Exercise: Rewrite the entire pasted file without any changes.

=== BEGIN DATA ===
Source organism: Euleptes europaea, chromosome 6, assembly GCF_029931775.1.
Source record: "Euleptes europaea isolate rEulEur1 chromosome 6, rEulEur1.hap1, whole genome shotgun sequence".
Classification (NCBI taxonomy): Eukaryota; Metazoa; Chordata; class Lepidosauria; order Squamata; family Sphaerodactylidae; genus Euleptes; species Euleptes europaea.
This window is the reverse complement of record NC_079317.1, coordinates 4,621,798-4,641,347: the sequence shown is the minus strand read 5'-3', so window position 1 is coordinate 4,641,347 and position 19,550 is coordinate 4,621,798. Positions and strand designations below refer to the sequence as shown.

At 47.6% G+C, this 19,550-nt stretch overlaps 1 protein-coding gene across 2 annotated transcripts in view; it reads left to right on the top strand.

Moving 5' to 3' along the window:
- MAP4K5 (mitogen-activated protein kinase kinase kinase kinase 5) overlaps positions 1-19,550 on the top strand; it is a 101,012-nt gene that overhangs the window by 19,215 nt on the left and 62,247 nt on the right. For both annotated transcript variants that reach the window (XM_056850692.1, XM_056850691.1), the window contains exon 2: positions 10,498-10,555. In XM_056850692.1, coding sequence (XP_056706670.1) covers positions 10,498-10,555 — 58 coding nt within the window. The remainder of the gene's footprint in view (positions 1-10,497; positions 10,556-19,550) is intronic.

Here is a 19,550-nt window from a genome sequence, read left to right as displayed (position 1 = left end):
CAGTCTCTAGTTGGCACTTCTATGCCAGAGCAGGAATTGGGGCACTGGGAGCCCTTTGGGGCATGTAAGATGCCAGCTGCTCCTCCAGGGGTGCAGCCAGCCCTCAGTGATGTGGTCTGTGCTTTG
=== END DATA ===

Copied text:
Source organism: Euleptes europaea, chromosome 6, assembly GCF_029931775.1.
Source record: "Euleptes europaea isolate rEulEur1 chromosome 6, rEulEur1.hap1, whole genome shotgun sequence".
Classification (NCBI taxonomy): Eukaryota; Metazoa; Chordata; class Lepidosauria; order Squamata; family Sphaerodactylidae; genus Euleptes; species Euleptes europaea.
This window is the reverse complement of record NC_079317.1, coordinates 4,621,798-4,641,347: the sequence shown is the minus strand read 5'-3', so window position 1 is coordinate 4,641,347 and position 19,550 is coordinate 4,621,798. Positions and strand designations below refer to the sequence as shown.

At 47.6% G+C, this 19,550-nt stretch overlaps 1 protein-coding gene across 2 annotated transcripts in view; it reads left to right on the top strand.

Moving 5' to 3' along the window:
- MAP4K5 (mitogen-activated protein kinase kinase kinase kinase 5) overlaps positions 1-19,550 on the top strand; it is a 101,012-nt gene that overhangs the window by 19,215 nt on the left and 62,247 nt on the right. For both annotated transcript variants that reach the window (XM_056850692.1, XM_056850691.1), the window contains exon 2: positions 10,498-10,555. In XM_056850692.1, coding sequence (XP_056706670.1) covers positions 10,498-10,555 — 58 coding nt within the window. The remainder of the gene's footprint in view (positions 1-10,497; positions 10,556-19,550) is intronic.

Here is a 19,550-nt window from a genome sequence, read left to right as displayed (position 1 = left end):
CAGTCTCTAGTTGGCACTTCTATGCCAGAGCAGGAATTGGGGCACTGGGAGCCCTTTGGGGCATGTAAGATGCCAGCTGCTCCTCCAGGGGTGCAGCCAGCCCTCAGTGATGTGGTCTGTGCTTTG